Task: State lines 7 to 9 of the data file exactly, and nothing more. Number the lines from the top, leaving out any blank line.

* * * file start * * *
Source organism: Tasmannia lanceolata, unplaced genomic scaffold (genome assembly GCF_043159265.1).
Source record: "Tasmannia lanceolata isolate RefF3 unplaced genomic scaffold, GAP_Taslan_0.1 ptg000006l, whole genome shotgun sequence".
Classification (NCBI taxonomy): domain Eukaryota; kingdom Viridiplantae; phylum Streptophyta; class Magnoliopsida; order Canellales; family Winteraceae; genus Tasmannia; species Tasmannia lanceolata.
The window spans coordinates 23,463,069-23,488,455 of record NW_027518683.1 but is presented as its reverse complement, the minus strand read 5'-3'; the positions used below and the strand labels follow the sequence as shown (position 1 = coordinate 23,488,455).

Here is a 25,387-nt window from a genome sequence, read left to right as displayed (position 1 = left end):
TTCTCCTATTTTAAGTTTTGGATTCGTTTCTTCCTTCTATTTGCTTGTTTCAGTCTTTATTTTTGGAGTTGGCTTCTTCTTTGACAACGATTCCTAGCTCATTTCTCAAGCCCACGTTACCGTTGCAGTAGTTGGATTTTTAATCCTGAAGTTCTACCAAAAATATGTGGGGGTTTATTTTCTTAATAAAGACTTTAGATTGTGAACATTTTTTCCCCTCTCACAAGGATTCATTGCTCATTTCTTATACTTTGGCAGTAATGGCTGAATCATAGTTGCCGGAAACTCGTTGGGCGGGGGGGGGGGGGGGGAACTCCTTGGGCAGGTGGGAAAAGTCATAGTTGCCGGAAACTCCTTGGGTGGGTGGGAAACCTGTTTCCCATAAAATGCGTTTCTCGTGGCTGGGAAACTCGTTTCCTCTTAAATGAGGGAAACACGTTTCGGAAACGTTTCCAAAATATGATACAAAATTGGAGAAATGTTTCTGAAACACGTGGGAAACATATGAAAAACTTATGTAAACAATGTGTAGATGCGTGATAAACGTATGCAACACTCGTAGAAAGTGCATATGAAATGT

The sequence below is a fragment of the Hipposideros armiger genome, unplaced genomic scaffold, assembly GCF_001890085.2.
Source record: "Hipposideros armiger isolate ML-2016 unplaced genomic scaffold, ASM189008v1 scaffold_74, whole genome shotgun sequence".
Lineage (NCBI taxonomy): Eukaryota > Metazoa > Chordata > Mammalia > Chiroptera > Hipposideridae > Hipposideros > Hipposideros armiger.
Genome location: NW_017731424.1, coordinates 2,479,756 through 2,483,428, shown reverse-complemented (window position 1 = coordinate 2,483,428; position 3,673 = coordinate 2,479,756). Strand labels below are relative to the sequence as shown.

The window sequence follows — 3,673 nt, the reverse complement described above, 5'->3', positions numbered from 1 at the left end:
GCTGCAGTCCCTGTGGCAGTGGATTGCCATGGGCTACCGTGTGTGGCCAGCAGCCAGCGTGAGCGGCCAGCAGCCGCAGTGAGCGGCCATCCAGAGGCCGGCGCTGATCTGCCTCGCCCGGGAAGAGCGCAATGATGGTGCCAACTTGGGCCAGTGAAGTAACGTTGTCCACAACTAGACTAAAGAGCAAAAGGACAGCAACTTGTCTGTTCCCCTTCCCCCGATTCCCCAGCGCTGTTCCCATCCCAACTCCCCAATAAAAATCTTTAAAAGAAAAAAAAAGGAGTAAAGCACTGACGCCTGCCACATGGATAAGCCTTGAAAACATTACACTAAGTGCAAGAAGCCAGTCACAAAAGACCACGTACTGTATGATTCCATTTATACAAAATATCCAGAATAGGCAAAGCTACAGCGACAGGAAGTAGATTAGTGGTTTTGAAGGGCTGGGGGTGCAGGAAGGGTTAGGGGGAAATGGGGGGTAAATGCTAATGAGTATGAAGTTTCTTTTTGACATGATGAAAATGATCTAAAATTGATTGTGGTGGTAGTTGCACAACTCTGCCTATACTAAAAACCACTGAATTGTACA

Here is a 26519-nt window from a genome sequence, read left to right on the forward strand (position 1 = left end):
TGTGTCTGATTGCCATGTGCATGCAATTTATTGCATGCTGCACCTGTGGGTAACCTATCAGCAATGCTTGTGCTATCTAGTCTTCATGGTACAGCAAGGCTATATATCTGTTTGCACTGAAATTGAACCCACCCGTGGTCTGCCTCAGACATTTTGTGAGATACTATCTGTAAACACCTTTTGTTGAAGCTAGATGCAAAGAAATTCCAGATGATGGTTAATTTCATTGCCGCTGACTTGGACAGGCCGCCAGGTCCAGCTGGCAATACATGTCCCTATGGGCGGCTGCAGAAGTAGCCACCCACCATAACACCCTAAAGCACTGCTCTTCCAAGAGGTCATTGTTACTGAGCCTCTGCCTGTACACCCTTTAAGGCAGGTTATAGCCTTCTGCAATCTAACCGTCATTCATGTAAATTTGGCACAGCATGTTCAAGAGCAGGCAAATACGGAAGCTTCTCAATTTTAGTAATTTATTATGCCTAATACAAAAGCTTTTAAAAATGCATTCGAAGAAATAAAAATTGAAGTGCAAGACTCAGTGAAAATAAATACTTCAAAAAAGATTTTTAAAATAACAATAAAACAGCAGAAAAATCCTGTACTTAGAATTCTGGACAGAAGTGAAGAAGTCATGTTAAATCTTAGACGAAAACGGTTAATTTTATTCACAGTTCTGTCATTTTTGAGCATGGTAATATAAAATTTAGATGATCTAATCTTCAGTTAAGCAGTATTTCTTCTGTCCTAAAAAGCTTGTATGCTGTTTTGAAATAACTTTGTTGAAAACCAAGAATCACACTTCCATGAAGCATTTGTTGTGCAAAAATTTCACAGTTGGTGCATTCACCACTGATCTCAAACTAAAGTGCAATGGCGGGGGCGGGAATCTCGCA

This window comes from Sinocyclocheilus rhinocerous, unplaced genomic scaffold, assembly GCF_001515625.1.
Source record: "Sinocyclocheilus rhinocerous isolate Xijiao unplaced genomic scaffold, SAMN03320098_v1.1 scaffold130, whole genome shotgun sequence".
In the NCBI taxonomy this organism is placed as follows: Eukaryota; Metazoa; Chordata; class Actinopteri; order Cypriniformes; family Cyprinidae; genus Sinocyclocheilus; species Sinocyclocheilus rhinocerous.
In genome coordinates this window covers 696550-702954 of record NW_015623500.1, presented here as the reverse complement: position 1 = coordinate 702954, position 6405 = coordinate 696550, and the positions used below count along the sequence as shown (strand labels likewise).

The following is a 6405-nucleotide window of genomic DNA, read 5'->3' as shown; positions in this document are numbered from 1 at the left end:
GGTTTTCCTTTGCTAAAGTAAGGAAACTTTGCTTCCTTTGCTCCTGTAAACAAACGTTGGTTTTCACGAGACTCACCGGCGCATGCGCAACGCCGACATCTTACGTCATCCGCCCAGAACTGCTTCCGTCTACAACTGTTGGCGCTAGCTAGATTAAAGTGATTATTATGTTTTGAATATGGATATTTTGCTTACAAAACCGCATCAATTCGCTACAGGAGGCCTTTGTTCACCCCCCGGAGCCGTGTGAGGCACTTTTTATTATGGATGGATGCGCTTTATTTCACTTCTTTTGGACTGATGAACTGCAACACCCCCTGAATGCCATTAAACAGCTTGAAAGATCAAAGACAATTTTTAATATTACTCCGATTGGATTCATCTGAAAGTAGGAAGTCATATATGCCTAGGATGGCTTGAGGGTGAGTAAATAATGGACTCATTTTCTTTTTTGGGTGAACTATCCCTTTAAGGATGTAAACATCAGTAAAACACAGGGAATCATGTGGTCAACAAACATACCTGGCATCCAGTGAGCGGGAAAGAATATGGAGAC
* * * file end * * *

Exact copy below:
The sequence below is a fragment of the Hipposideros armiger genome, unplaced genomic scaffold, assembly GCF_001890085.2.
Source record: "Hipposideros armiger isolate ML-2016 unplaced genomic scaffold, ASM189008v1 scaffold_74, whole genome shotgun sequence".
Lineage (NCBI taxonomy): Eukaryota > Metazoa > Chordata > Mammalia > Chiroptera > Hipposideridae > Hipposideros > Hipposideros armiger.